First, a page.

John Rau

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The Honourable
John Rau
John Rau.jpg
12th Deputy Premier of South Australia
Assumed office
7 February 2011
Premier Mike Rann
Jay Weatherill
Preceded by Kevin Foley
48th Attorney-General of South Australia
Assumed office
25 March 2010
Premier Mike Rann
Jay Weatherill
Preceded by Michael Atkinson
Member of the South Australian Parliament
for Enfield
Assumed office
9 February 2002
Preceded by New District
Personal details
Born John Robert Rau
(1959-03-20) 20 March 1959 (age 58)
Nationality Australian
Political party Australian Labor Party (SA)

John Robert Rau SC (born 20 March 1959) is an Australian barrister and politician. He is the 12th and current Deputy Premier of South Australia since 2011[1] and 48th and current Attorney-General of South Australia since 2010[2] for the South Australian Branch of the Australian Labor Party in the Weatherill cabinet. Rau has been the Labor member of the House of Assembly seat of Enfield since the 2002 election.[3]

Legal career[edit]

Rau was admitted as a solicitor and barrister of the Supreme Court of South Australia in 1981. He worked as an adviser to Hawke government ministers Mick Young, Michael Tate and Neal Blewett from 1985 to 1988. He has also served on the ALP State and National Executives.

After concluding his service as a political adviser, Rau worked as a solicitor at Duncan & Hannon and later as a solicitor and barrister at the firm of Johnston and Withers. After becoming a partner at Johnston & Withers,[4] Rau established a private legal practice in Adelaide, specialising in industrial, employment, commercial and personal injuries law. In 1998, he was admitted to the independent bar in South Australia, practising as a member of Murray Chambers.[citation needed]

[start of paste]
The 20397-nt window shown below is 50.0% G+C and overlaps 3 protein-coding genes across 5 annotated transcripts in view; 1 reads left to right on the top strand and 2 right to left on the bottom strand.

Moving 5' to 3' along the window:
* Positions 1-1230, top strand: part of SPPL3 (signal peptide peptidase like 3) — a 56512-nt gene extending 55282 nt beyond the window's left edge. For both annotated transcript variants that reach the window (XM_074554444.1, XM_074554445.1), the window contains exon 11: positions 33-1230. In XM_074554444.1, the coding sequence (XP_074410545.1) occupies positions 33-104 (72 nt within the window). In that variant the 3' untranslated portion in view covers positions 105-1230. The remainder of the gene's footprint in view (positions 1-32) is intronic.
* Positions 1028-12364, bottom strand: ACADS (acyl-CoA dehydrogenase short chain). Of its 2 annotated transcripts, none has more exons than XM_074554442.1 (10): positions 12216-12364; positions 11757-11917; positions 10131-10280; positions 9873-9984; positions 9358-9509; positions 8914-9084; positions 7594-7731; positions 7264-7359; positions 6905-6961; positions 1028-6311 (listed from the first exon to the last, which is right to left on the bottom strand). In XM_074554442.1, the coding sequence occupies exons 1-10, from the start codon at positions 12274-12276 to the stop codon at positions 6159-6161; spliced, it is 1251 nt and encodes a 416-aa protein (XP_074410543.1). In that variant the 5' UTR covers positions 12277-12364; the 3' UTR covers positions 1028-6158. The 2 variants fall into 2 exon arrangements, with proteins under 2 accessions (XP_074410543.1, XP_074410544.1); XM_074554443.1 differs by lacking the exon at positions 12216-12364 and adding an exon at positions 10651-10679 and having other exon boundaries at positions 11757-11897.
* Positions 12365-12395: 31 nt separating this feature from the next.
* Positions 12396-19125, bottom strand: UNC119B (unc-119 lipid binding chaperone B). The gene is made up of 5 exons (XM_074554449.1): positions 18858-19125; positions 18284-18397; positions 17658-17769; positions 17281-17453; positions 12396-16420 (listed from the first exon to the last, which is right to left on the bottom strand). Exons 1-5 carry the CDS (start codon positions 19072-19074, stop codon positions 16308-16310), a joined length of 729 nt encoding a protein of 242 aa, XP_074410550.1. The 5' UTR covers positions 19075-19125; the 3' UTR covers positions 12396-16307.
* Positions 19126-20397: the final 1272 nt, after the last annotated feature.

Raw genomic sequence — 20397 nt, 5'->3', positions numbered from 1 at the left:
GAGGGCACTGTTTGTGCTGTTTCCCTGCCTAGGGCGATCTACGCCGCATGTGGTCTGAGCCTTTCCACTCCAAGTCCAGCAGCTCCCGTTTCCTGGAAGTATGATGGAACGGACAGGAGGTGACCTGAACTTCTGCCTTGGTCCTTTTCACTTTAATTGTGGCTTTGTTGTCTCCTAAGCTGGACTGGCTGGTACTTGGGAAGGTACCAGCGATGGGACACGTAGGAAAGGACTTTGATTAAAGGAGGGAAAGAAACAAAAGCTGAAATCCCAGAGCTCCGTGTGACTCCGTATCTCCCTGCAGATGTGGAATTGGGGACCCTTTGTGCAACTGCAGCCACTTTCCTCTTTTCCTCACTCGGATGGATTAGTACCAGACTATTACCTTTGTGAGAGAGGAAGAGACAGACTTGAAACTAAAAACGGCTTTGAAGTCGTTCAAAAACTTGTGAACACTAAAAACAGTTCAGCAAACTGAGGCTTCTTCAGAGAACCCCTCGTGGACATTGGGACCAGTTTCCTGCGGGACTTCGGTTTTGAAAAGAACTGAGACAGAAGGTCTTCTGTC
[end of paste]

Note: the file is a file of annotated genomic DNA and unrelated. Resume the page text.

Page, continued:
Rau has appeared as counsel 49 times before the South Australian Industrial Relations Commission, 22 times before the South Australian Industrial Relations Court, 15 times before the Supreme Court of South Australia and 7 times before the Federal Court of Australia (including once in his capacity as Attorney-General).[5]

Political career[edit]

His first political experience as a Labor candidate occurred at the 1993 federal election, when he stood for the Division of Hindmarsh, where he was narrowly defeated by Liberal Party candidate Christine Gallus by 1.6 percent.

Prior to the 2002 state election, Rau contested Labor preselection for the safe seat of Enfield. The seat had previously been Ross Smith, held by Ralph Clarke, who had recently been deposed as the party's deputy leader. The local party branch chose Clarke who received 60 of 74 votes. However, the party's state executive stepped in and installed Rau as the pre-selected candidate. Clarke ran as an independent Labor candidate, receiving a respectable 23 percent of the vote; however, Clarke narrowly fell short of overtaking Rau and winning the seat on Liberal preferences. Rau easily won the seat with a 35.9 percent primary and 65.9 percent two-party vote. He is aligned with Labor's right faction.[3]

Rau gained publicity in 2004 over his involvement in the Real Estate Industry – Reform bill, which was designed in an attempt to stop industry practices such as dummy bidding at auctions.

The 2006 state election saw Rau retain Enfield with a 63.4 percent primary and 74.5 percent two-party vote. At the 2010 state election, Rau suffered a swing to finish with a 52.6 percent primary and 60.5 percent two-party vote.

Rau became Attorney-General when Michael Atkinson stepped down from the position following the 2010 election. Like his predecessor, Rau has also been described as a social conservative.[6]

Rau expressed approval for the introduction of an R18+ video games classification following the resignation of Atkinson.[7] The issue has been one for which his predecessor Atkinson received significant media attention.[8] Rau appears to be taking a different view to his predecessor and is considering allowing an introduction of an R18+ classification.[9][10]